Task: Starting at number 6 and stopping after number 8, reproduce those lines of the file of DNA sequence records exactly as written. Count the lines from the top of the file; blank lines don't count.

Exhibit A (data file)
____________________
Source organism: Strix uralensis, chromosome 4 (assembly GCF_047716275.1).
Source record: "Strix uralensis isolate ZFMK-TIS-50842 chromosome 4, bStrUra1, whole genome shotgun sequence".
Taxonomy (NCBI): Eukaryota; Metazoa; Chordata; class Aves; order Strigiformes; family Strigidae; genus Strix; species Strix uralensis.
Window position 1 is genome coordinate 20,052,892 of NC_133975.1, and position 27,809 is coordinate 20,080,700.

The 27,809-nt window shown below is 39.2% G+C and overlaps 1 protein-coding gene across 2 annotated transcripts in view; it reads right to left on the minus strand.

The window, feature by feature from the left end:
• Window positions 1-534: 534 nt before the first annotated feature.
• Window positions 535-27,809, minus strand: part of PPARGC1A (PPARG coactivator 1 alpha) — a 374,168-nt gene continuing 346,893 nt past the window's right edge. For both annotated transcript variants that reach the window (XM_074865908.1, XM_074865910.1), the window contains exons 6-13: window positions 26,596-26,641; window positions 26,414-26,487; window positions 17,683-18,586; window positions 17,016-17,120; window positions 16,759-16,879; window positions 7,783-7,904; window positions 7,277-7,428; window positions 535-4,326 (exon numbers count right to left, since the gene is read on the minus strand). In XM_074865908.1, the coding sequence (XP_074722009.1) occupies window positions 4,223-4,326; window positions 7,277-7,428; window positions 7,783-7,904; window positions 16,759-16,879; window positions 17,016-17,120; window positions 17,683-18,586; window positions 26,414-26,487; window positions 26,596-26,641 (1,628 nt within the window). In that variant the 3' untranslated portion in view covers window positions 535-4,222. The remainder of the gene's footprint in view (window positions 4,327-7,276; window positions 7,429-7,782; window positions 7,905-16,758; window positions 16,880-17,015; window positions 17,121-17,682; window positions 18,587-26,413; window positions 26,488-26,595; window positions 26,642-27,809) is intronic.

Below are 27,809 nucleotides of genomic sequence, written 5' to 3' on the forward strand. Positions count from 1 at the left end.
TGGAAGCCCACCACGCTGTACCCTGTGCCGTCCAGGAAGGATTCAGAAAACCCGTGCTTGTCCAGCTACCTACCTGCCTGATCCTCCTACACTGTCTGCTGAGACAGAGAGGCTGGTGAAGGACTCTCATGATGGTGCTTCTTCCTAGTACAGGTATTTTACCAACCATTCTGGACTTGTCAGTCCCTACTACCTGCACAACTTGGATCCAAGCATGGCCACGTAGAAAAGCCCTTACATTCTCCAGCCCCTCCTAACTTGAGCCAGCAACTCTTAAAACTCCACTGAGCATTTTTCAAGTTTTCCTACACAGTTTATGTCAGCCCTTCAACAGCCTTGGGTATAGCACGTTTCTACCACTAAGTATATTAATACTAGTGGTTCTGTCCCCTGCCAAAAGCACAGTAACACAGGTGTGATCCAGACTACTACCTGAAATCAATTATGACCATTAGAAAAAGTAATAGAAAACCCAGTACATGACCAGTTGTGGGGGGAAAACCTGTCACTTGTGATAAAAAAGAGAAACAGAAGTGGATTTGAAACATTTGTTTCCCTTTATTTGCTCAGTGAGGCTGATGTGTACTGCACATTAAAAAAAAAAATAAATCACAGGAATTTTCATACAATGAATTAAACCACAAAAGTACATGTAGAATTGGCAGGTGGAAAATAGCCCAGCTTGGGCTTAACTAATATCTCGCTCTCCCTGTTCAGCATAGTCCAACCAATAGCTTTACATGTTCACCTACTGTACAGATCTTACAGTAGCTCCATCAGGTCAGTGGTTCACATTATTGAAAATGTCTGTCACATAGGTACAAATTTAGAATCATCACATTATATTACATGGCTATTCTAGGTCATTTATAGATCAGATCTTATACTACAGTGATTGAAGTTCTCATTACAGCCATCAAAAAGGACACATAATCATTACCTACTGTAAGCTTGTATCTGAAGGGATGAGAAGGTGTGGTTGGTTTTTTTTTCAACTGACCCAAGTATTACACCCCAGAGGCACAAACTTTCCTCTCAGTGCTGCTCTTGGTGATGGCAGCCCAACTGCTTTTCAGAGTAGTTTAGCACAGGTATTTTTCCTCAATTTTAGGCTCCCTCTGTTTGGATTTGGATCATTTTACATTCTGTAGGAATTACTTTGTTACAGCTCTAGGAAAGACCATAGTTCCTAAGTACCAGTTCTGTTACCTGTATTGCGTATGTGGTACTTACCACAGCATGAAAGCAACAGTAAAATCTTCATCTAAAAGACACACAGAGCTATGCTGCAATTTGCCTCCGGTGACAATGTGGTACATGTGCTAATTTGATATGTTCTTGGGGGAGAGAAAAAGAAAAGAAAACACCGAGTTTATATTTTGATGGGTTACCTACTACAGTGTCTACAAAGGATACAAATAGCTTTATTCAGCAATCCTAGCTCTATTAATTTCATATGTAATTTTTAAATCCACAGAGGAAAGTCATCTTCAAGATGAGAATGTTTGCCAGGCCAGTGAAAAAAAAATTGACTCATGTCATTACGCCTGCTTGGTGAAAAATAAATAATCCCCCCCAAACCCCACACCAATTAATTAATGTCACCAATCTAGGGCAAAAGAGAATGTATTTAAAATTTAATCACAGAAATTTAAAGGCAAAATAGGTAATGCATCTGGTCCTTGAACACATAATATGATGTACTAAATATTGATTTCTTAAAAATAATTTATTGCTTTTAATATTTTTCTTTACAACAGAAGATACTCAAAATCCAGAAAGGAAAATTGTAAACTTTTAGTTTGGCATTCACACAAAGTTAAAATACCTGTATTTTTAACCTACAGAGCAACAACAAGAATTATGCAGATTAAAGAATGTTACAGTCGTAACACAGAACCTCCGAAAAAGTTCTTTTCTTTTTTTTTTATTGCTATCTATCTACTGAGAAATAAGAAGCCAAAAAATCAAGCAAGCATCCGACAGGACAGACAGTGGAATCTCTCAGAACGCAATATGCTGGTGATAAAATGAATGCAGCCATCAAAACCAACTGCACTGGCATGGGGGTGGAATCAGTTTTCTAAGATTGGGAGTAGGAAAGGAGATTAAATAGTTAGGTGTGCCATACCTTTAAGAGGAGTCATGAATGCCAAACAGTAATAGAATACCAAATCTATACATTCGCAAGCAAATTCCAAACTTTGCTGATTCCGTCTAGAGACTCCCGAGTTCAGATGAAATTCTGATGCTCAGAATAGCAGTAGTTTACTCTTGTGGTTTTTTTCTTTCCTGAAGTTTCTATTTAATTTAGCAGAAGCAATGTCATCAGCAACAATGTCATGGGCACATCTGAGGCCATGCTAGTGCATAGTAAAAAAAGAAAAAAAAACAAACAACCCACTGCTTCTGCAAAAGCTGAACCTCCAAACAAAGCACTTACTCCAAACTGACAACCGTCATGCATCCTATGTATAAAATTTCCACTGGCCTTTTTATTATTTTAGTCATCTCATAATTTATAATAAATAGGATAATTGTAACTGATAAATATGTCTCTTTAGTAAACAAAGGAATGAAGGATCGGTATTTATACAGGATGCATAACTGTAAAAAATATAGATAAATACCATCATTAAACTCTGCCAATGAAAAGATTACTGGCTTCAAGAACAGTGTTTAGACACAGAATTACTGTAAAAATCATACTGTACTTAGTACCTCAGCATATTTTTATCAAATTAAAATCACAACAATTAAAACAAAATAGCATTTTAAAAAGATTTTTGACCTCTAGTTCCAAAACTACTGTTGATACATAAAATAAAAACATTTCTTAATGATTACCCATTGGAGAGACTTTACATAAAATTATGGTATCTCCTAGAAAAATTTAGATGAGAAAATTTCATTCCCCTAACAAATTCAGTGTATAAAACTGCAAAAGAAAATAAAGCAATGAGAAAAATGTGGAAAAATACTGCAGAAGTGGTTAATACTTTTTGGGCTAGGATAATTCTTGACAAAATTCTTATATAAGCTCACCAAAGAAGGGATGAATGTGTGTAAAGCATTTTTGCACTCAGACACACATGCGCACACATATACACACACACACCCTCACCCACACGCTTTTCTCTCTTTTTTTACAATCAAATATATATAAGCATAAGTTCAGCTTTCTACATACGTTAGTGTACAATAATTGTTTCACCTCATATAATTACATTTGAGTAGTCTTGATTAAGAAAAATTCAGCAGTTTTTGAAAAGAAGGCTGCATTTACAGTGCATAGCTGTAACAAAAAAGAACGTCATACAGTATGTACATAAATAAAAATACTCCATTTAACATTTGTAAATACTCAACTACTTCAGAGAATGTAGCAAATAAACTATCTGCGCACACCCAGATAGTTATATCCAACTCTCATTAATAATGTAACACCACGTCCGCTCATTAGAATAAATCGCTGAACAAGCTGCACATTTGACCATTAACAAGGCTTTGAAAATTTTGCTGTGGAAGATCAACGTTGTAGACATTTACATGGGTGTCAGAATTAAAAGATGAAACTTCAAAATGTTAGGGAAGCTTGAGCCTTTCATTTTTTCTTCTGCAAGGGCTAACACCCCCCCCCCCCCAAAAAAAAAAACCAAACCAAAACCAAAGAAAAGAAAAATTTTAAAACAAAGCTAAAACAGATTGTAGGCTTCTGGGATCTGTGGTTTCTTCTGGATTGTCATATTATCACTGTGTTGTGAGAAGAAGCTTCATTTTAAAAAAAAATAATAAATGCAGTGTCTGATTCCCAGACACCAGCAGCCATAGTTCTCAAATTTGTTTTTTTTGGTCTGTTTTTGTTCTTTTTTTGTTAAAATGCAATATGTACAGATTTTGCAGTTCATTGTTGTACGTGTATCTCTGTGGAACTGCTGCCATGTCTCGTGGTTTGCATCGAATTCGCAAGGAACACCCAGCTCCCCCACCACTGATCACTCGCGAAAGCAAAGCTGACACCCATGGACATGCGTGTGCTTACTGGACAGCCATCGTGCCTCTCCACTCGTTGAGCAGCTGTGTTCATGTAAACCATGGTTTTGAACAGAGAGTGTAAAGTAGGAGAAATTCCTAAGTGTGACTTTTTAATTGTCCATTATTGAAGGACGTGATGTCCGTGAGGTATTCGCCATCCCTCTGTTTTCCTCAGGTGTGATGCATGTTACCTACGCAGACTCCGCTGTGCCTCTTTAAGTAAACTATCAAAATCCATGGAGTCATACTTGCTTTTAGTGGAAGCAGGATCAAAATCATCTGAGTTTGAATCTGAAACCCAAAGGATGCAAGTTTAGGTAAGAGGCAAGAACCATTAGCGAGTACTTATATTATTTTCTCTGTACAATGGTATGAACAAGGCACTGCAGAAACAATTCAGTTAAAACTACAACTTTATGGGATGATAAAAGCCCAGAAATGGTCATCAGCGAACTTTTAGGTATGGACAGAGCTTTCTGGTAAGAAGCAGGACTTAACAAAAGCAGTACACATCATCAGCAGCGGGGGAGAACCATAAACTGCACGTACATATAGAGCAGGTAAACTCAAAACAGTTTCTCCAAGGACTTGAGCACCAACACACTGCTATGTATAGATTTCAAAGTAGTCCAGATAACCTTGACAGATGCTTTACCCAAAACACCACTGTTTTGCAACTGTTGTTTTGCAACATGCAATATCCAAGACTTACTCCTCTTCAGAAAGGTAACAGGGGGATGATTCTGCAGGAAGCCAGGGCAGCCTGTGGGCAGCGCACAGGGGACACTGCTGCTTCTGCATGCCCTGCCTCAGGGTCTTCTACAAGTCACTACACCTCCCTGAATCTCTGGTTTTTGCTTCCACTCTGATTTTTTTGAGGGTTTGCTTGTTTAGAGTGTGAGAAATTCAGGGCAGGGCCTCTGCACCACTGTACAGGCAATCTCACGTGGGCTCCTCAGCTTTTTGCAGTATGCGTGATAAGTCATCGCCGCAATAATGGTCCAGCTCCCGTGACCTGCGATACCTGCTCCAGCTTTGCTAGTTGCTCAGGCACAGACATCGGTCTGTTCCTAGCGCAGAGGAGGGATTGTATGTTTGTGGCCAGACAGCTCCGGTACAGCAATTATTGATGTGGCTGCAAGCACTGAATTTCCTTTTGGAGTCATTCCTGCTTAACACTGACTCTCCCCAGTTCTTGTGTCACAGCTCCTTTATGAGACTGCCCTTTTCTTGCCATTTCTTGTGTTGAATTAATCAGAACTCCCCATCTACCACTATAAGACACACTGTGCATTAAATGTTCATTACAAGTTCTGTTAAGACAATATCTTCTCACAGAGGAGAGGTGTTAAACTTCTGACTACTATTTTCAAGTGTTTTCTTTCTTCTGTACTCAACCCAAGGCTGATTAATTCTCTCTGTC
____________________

The window, feature by feature from the left end:
• Window positions 1-534: 534 nt before the first annotated feature.
• Window positions 535-27,809, minus strand: part of PPARGC1A (PPARG coactivator 1 alpha) — a 374,168-nt gene continuing 346,893 nt past the window's right edge. For both annotated transcript variants that reach the window (XM_074865908.1, XM_074865910.1), the window contains exons 6-13: window positions 26,596-26,641; window positions 26,414-26,487; window positions 17,683-18,586; window positions 17,016-17,120; window positions 16,759-16,879; window positions 7,783-7,904; window positions 7,277-7,428; window positions 535-4,326 (exon numbers count right to left, since the gene is read on the minus strand). In XM_074865908.1, the coding sequence (XP_074722009.1) occupies window positions 4,223-4,326; window positions 7,277-7,428; window positions 7,783-7,904; window positions 16,759-16,879; window positions 17,016-17,120; window positions 17,683-18,586; window positions 26,414-26,487; window positions 26,596-26,641 (1,628 nt within the window). In that variant the 3' untranslated portion in view covers window positions 535-4,222. The remainder of the gene's footprint in view (window positions 4,327-7,276; window positions 7,429-7,782; window positions 7,905-16,758; window positions 16,880-17,015; window positions 17,121-17,682; window positions 18,587-26,413; window positions 26,488-26,595; window positions 26,642-27,809) is intronic.